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The CIFAR-10 and CIFAR-100 are labeled subsets of the 80 million tiny images dataset. They were collected by Alex Krizhevsky, Vinod Nair, and Geoffrey Hinton.

The CIFAR-10 dataset

The CIFAR-10 dataset consists of 60000 32x32 colour images in 10 classes, with 6000 images per class. There are 50000 training images and 10000 test images.

The dataset is divided into five training batches and one test batch, each with 10000 images. The test batch contains exactly 1000 randomly-selected images from each class. The training batches contain the remaining images in random order, but some training batches may contain more images from one class than another. Between them, the training batches contain exactly 5000 images from each class.

Here are the classes in the dataset, as well as 10 random images from each:

The classes are completely mutually exclusive. There is no overlap between automobiles and trucks. "Automobile" includes sedans, SUVs, things of that sort. "Truck" includes only big trucks. Neither includes pickup trucks.


If you're going to use this dataset, please cite the tech report at the bottom of this page.
Version Size md5sum
CIFAR-10 python version 163 MB c58f30108f718f92721af3b95e74349a
CIFAR-10 Matlab version 175 MB 70270af85842c9e89bb428ec9976c926
CIFAR-10 binary version (suitable for C programs) 162 MB c32a1d4ab5d03f1284b67883e8d87530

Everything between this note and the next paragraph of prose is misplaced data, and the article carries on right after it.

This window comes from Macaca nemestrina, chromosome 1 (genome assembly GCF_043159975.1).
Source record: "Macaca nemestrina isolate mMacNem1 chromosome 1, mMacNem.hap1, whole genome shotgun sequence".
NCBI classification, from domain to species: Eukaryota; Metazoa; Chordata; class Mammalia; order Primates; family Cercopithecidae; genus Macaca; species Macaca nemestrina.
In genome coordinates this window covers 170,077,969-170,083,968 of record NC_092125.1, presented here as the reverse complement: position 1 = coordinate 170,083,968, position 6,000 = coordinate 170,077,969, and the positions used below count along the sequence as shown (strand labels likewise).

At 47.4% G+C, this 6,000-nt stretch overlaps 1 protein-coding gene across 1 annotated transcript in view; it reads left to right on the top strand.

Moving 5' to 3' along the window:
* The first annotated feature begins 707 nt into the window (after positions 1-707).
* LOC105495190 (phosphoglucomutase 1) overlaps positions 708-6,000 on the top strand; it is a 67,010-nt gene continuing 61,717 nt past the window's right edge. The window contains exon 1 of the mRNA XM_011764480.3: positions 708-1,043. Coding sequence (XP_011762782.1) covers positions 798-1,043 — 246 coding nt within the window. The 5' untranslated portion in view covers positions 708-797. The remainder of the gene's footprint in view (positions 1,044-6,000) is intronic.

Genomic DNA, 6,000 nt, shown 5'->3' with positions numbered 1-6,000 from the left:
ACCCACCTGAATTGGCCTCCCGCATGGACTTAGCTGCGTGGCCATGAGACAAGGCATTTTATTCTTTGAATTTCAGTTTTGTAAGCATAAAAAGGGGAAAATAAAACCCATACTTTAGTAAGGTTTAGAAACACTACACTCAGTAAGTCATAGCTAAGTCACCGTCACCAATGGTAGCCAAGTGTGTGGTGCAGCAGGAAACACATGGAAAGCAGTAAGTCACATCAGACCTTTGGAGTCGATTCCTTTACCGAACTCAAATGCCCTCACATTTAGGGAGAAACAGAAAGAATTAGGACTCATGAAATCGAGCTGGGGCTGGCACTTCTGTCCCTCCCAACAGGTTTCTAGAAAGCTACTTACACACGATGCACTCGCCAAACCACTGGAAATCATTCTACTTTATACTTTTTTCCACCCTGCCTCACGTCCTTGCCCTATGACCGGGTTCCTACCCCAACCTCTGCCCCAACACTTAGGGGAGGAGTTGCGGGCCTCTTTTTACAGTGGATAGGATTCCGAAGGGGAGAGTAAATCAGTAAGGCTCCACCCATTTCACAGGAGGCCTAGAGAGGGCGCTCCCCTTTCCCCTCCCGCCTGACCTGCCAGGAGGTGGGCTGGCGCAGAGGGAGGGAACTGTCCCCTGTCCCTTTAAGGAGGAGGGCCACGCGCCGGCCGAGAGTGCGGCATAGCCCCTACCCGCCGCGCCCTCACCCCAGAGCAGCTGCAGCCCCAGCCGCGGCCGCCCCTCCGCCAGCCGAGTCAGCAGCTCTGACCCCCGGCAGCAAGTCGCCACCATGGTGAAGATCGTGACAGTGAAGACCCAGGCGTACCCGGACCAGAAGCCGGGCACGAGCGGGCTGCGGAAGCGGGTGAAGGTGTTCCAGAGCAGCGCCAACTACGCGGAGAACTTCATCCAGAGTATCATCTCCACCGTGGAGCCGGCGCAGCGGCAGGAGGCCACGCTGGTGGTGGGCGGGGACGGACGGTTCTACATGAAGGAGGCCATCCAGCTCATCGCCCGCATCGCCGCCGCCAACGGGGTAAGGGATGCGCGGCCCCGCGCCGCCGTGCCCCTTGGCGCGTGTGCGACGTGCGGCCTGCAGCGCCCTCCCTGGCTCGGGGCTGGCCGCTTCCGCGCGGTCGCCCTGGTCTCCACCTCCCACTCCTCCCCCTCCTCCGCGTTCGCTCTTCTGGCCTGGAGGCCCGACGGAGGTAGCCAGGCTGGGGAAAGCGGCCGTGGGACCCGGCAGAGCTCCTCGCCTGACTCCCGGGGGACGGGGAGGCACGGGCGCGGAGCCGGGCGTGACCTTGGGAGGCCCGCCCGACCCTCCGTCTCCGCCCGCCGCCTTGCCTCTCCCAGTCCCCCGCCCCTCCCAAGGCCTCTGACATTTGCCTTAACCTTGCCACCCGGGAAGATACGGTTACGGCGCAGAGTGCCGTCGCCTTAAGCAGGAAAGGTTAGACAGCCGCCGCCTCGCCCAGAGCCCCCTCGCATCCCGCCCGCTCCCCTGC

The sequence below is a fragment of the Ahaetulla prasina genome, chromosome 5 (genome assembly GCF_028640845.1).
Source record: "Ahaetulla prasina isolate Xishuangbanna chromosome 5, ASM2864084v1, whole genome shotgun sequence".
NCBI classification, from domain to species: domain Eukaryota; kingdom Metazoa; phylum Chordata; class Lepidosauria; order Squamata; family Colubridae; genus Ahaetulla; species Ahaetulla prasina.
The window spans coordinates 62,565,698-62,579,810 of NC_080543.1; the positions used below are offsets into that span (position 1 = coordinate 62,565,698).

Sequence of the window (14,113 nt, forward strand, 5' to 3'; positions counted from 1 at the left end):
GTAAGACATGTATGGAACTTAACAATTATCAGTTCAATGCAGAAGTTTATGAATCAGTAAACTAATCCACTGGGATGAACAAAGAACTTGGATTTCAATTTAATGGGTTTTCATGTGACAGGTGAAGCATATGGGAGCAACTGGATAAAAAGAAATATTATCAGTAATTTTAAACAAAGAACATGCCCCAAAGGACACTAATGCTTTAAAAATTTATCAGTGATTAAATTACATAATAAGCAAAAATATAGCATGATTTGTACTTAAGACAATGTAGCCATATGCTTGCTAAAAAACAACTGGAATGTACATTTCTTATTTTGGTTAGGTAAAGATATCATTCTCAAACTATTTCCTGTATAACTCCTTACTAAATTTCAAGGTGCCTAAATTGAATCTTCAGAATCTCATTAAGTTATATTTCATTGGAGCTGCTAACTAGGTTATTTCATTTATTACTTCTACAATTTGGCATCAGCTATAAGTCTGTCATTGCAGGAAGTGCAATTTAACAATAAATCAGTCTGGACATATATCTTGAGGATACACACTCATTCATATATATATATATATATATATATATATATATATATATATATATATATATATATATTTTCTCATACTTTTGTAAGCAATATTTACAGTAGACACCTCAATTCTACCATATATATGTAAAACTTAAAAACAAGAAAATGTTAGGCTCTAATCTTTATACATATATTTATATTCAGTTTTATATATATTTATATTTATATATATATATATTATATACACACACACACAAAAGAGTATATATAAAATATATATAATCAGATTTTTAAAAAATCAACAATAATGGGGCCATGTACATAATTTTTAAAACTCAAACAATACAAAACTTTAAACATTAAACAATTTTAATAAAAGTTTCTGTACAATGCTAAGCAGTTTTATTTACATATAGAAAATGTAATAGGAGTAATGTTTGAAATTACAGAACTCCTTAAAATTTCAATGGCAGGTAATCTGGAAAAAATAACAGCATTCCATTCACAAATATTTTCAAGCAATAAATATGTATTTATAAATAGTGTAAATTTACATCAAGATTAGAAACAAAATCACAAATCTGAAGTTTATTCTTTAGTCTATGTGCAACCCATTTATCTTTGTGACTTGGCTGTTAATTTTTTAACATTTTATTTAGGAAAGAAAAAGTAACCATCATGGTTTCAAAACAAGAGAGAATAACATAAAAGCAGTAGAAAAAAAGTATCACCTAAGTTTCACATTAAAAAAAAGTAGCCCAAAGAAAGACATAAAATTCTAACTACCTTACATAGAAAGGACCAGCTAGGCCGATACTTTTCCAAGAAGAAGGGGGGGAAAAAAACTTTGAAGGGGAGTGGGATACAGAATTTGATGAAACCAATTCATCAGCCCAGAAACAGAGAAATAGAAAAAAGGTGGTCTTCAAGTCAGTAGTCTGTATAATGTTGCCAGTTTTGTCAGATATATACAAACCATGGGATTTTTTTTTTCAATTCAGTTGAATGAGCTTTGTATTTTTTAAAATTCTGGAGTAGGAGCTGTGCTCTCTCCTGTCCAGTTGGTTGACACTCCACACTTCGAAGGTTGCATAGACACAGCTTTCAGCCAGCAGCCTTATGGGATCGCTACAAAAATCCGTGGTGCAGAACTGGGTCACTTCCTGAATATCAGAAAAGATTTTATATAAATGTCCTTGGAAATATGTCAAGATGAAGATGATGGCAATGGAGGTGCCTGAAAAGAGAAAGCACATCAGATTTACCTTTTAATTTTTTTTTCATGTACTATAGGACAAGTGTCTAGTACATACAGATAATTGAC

Baseline results

You can find some baseline replicable results on this dataset on the project page for cuda-convnet. These results were obtained with a convolutional neural network. Briefly, they are 18% test error without data augmentation and 11% with. Additionally, Jasper Snoek has a new paper in which he used Bayesian hyperparameter optimization to find nice settings of the weight decay and other hyperparameters, which allowed him to obtain a test error rate of 15% (without data augmentation) using the architecture of the net that got 18%.

Other results

Rodrigo Benenson has been kind enough to collect results on CIFAR-10/100 and other datasets on his website; click here to view.

Dataset layout

Python / Matlab versions

I will describe the layout of the Python version of the dataset. The layout of the Matlab version is identical.

The archive contains the files data_batch_1, data_batch_2, ..., data_batch_5, as well as test_batch. Each of these files is a Python "pickled" object produced with cPickle. Here is a python2 routine which will open such a file and return a dictionary:
def unpickle(file):
    import cPickle
    with open(file, 'rb') as fo:
        dict = cPickle.load(fo)
    return dict
And a python3 version:
def unpickle(file):
    import pickle
    with open(file, 'rb') as fo:
        dict = pickle.load(fo, encoding='bytes')
    return dict
Loaded in this way, each of the batch files contains a dictionary with the following elements:
The dataset contains another file, called batches.meta. It too contains a Python dictionary object. It has the following entries:

Binary version

The binary version contains the files data_batch_1.bin, data_batch_2.bin, ..., data_batch_5.bin, as well as test_batch.bin. Each of these files is formatted as follows:
<1 x label><3072 x pixel>
<1 x label><3072 x pixel>
In other words, the first byte is the label of the first image, which is a number in the range 0-9. The next 3072 bytes are the values of the pixels of the image. The first 1024 bytes are the red channel values, the next 1024 the green, and the final 1024 the blue. The values are stored in row-major order, so the first 32 bytes are the red channel values of the first row of the image.